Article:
Combination therapy to treat medulloblastoma

Friday 13 April 2018

Recent research has demonstrated that combination therapy to target a specific protein, called MYC, in tumour cells could prove to be effective in treating medulloblastoma

Medulloblastoma is the most common high grade brain tumour found in children, accounting for 15-20% of all childhood brain tumours. Research has shown that this tumour can be divided into four subgroups with varying prognoses based on clinical, genetic, and demographic differences.

Previous research has established that increased amounts of a protein called MYC is found in medulloblastoma, particularly in the group 3 subgroup. MYC controls various processes involved in cell growth and division.

Furthermore, elevated levels of MYC are associated with poor prognoses and tumour recurrence, making it is essential to target this protein. However, currently there are no effective drugs to target and block MYC activity.

The research team at Uppsala University in collaboration with various researchers from the United States of America tested two drugs, called JQ1 and Milciclib, which would block the production of this protein and its activity, respectively.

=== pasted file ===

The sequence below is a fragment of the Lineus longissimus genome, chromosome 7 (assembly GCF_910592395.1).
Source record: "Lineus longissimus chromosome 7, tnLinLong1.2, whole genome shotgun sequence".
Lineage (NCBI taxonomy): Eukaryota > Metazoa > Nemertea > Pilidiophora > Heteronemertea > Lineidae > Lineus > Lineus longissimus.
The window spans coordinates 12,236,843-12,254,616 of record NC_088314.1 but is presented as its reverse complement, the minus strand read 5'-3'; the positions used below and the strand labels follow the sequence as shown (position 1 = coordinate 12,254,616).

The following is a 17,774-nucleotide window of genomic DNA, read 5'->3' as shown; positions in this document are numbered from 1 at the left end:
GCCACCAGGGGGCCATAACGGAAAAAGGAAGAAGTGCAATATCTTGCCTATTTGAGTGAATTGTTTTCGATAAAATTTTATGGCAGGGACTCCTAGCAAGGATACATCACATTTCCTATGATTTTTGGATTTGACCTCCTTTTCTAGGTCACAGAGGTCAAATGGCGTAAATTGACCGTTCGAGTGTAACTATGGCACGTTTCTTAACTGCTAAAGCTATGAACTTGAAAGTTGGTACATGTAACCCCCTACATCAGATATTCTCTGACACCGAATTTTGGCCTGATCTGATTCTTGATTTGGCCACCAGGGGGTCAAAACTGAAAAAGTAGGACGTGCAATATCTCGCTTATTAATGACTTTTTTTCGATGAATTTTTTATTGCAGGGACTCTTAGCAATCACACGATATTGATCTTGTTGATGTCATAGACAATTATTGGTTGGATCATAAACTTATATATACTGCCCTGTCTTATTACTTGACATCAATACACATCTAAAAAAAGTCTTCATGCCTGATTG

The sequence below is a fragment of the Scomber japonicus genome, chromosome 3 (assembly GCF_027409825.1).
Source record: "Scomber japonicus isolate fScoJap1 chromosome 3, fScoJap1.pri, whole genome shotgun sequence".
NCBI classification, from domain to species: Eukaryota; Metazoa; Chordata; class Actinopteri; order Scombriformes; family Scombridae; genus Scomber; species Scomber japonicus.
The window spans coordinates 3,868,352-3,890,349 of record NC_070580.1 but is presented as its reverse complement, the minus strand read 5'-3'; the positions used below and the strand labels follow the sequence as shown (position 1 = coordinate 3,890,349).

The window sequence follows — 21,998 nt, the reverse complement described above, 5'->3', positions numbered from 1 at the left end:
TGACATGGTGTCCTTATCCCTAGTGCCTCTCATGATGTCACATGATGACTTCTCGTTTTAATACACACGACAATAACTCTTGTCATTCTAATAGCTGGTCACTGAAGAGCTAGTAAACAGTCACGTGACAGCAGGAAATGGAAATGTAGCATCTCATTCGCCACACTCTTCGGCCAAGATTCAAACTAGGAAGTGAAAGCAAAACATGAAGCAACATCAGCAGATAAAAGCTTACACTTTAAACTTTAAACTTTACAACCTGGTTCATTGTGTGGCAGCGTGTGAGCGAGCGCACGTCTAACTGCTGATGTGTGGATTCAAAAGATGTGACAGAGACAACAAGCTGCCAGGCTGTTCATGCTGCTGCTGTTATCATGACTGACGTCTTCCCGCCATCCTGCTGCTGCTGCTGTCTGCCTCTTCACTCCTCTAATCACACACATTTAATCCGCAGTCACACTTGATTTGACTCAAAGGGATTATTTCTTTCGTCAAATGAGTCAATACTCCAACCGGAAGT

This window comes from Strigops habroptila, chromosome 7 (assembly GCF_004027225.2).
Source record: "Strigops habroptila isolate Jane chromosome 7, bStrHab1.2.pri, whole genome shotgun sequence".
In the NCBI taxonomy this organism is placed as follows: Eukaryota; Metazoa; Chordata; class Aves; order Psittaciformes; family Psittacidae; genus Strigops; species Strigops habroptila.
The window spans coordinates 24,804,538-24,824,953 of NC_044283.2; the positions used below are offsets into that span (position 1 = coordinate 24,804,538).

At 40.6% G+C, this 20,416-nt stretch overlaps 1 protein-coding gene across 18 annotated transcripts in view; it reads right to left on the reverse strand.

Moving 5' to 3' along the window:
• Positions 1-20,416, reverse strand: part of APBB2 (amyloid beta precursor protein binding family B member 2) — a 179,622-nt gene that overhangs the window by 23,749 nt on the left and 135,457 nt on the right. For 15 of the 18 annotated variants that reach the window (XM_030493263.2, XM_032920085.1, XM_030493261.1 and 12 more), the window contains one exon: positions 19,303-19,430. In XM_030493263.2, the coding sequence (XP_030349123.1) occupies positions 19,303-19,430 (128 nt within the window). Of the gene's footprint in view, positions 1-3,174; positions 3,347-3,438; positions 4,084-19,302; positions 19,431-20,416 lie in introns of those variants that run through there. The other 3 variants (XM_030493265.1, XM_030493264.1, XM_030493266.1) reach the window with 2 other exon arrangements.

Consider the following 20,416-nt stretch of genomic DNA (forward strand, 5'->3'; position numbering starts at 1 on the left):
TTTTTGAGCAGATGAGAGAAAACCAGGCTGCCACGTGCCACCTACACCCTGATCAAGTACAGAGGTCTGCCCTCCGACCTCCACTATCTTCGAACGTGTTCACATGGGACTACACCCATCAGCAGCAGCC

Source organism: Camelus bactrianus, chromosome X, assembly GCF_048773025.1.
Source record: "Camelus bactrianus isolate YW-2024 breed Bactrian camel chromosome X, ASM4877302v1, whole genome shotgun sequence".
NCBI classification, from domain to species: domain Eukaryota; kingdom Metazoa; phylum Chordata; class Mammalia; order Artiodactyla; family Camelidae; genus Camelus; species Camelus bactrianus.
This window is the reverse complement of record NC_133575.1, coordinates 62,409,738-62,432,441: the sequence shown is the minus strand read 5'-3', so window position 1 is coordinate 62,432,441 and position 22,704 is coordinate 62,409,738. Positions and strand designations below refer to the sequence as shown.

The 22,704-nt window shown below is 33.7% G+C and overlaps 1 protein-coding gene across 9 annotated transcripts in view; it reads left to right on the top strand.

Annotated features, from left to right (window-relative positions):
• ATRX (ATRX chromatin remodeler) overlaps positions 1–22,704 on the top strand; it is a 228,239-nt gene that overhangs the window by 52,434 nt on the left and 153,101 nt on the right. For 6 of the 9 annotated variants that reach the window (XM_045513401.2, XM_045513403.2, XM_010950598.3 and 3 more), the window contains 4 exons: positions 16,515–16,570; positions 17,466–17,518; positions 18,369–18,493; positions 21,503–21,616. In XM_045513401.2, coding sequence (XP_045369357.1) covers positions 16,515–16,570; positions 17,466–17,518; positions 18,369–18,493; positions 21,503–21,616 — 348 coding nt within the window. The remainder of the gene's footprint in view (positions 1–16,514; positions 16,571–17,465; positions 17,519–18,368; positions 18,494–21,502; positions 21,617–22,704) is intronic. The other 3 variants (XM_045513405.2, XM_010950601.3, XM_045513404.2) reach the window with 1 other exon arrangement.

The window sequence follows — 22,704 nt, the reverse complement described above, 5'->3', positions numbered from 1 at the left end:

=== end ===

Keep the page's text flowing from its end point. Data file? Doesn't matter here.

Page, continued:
The results of the study, published in the Oncogene journal, demonstrated that JQ1 prevented the production of the MYC protein in tumour samples collected from medulloblastoma patients.

This resulted in a decreased amount of available MYC protein and prevented tumour growth. In addition, they demonstrated that the drug, Milciclib, blocked MYC activity in tumour cells, suppressing tumour growth.

The researchers then tested the combination of the two drugs to block MYC. They found the combination to be extremely effective, relative to using the drugs individually, in suppressing tumour growth.

“We saw that the substances used in the treatment were able to cross the blood brain barrier, which means they can actually make their way in and attack the tumour cells in the brain,” said Fredrik Swartling, principle investigator of the study.

In addition to crossing the blood brain barrier, one of the drugs, Milciclib, is currently in clinical trials to treat a different type of cancer.

If the drug successfully clears the trials, it can be quickly translated to treat medulloblastoma.

While this study does provide an effective combination therapy to treat medulloblastoma, further research is required before this drug combination can be given to people.

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